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I have noticed that my syslog reports incorrect time for some authentication entries. The typical behaviour looks like this:

Feb 16 13:32:20 dev sshd[29537]: Invalid user oracle from 110.188.0.123
Feb 16 12:32:20 dev sshd[29538]: input_userauth_request: invalid user oracle
Feb 16 13:32:20 dev sshd[29537]: pam_unix(sshd:auth): check pass; user unknown
Feb 16 13:32:20 dev sshd[29537]: pam_unix(sshd:auth): authentication failure; logname= uid=0 euid=0 tty=ssh ruser= rhost=110.188.0.123
Feb 16 13:32:20 dev sshd[29537]: pam_succeed_if(sshd:auth): error retrieving information about user oracle
Feb 16 13:32:22 dev sshd[29537]: Failed password for invalid user oracle from 110.188.0.123 port 64368 ssh2
Feb 16 12:32:23 dev sshd[29538]: Received disconnect from 110.188.0.123: 11: Bye Bye

Notice how the hour swaps back and forth. Has anybody seen a similar behaviour? What might cause this? It seems systematic and it's the same entries for each connection attempt that are reported an hour earlier than they should be. System clock is GMT. Timezone GMT+1.

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2 Answers 2

up vote 1 down vote accepted

Note that one process 29537 always sends messages marked one hour later than process 29538. Syslog protocol specifies that clients send messages timestamped in a textual MMM DD HH:MM:SS format, not a wise thing at all.

On UNIX/Linux there is one system time (number of seconds since 1970), but each process on a system can interpret it as if it was placed in a different timezone. How this is handled, each process that wants to convert number-of-seconds to the actual HH:MM:SS text, first reads $TZ environment variable. Because each process has its very own separate environment, each process can have a different value of $TZ and display dates from a different time zone.

On your system, if $TZ has been changed in /etc/environment, but sshd process has not been restarted since that time, it will use the original $TZ. So please restart all sshd processes and repeat your test.

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Restarting sshd did not change the behaviour. Nor did restarting the whole server. Interestingly enough I see "sshd[2465]: error: Bind to port 22 on 0.0.0.0 failed: Address already in use." during the startup. IPv6 binds without problem. Netstat -ap gives me the line "tcp :ssh *: LISTEN 2465/sshd" –  pehrs Feb 17 '10 at 20:56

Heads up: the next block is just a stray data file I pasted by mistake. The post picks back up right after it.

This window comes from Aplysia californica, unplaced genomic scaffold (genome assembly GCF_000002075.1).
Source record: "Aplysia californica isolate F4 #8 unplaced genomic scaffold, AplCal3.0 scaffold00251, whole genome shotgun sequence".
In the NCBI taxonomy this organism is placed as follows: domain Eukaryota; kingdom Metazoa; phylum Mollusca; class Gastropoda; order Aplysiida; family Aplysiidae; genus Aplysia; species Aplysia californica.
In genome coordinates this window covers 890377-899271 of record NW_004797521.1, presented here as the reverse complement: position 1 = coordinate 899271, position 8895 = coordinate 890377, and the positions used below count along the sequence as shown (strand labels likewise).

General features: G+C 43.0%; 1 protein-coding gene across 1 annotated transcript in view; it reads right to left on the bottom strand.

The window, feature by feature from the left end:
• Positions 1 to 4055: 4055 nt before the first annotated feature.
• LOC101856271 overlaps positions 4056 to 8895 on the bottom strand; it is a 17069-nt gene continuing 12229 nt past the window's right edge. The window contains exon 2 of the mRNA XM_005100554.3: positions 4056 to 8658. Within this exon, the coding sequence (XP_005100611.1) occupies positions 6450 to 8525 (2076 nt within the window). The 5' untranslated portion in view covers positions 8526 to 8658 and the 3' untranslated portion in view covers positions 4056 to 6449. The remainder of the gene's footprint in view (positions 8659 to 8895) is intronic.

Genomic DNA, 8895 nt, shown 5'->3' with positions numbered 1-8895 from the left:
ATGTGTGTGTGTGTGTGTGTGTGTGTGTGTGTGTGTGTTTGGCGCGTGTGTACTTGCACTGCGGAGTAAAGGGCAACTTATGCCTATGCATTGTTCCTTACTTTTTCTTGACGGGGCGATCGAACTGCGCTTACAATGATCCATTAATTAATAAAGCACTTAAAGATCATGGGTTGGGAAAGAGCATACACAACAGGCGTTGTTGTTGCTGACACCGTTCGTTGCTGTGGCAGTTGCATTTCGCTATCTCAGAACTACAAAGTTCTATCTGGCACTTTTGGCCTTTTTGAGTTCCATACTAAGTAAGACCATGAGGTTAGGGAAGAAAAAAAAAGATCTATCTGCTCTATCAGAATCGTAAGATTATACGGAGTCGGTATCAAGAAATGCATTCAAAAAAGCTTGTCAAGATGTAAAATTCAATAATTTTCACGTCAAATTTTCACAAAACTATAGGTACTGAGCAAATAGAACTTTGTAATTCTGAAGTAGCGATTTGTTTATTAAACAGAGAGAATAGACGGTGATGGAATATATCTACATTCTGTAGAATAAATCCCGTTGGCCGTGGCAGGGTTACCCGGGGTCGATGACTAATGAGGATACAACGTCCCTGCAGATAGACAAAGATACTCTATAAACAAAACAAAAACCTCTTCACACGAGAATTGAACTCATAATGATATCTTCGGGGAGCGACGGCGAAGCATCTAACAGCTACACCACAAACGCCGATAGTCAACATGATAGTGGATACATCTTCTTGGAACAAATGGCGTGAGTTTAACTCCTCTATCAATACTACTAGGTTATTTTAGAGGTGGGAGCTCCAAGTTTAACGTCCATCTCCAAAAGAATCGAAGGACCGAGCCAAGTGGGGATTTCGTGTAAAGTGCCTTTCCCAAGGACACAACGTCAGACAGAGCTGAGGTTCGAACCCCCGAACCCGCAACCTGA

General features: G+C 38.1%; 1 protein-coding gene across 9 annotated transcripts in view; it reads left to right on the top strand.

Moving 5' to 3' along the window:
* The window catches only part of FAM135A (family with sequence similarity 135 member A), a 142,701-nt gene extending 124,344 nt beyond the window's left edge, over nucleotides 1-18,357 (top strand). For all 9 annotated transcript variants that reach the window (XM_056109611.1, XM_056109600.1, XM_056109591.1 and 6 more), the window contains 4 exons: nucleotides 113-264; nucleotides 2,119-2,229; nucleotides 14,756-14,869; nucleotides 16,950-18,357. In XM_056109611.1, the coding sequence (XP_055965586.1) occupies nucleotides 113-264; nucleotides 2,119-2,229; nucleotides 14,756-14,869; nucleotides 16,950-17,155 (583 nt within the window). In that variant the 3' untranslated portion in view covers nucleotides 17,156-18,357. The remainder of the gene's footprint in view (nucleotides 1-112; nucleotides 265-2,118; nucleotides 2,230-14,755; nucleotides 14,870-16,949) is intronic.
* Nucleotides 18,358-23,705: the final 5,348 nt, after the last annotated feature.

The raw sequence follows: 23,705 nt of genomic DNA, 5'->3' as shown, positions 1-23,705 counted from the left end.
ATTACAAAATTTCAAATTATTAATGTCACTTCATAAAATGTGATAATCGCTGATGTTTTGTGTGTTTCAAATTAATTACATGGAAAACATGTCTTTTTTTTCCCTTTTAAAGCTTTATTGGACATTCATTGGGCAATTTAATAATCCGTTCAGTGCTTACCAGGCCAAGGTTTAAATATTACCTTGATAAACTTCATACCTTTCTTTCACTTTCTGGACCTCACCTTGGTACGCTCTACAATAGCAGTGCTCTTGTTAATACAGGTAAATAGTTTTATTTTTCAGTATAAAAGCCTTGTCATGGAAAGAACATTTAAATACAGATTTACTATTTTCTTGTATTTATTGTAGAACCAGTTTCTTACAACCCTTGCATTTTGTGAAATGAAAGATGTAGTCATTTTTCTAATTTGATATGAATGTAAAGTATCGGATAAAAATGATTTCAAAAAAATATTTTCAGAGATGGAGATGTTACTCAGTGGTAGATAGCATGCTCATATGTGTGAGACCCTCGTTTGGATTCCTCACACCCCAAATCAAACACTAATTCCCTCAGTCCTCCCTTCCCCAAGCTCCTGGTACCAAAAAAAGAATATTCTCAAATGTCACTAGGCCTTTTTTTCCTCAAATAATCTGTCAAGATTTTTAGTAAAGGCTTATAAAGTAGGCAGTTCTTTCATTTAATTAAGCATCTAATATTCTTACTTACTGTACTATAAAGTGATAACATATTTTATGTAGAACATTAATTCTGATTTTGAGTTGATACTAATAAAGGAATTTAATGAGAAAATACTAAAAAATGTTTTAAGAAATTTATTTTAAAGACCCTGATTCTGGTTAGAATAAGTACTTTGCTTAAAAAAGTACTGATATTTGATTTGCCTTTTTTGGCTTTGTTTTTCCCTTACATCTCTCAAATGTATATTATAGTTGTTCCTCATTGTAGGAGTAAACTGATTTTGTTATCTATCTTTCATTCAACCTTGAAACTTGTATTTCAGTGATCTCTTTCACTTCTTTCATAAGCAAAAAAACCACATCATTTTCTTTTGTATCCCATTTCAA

No, that's normal. Which sshd is reporting "wrong" time. The father (long-running process) or child? This repeats on every connection attempt, even for a different user and different client machine?? –  kubanczyk Feb 17 '10 at 22:33
    
None of the two processes listed in the secure log matches the pid of the long running service. I can see the same behaviour for all failed authentication attempts, regardless of account, authentication method and source. On successful attempts only one process reports in the log, and it has the correct time. –  pehrs Feb 17 '10 at 23:04
    
Reinstalling the server finally removed the problem. Still no idea what caused it. –  pehrs Mar 7 '10 at 10:33

You don't happen to have two syslog daemon running at the same time, one of which has not been configured properly (i.e. you changed the time when the daylight saving came into effect and did not restart it)? Then a race condition affects which daemon intercepts the syscall and writes to disk.

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Only one syslog daemon is running on the system, otherwise that would explain it. Restarting the syslog daemon did not change the behaviour. –  pehrs Feb 17 '10 at 14:02

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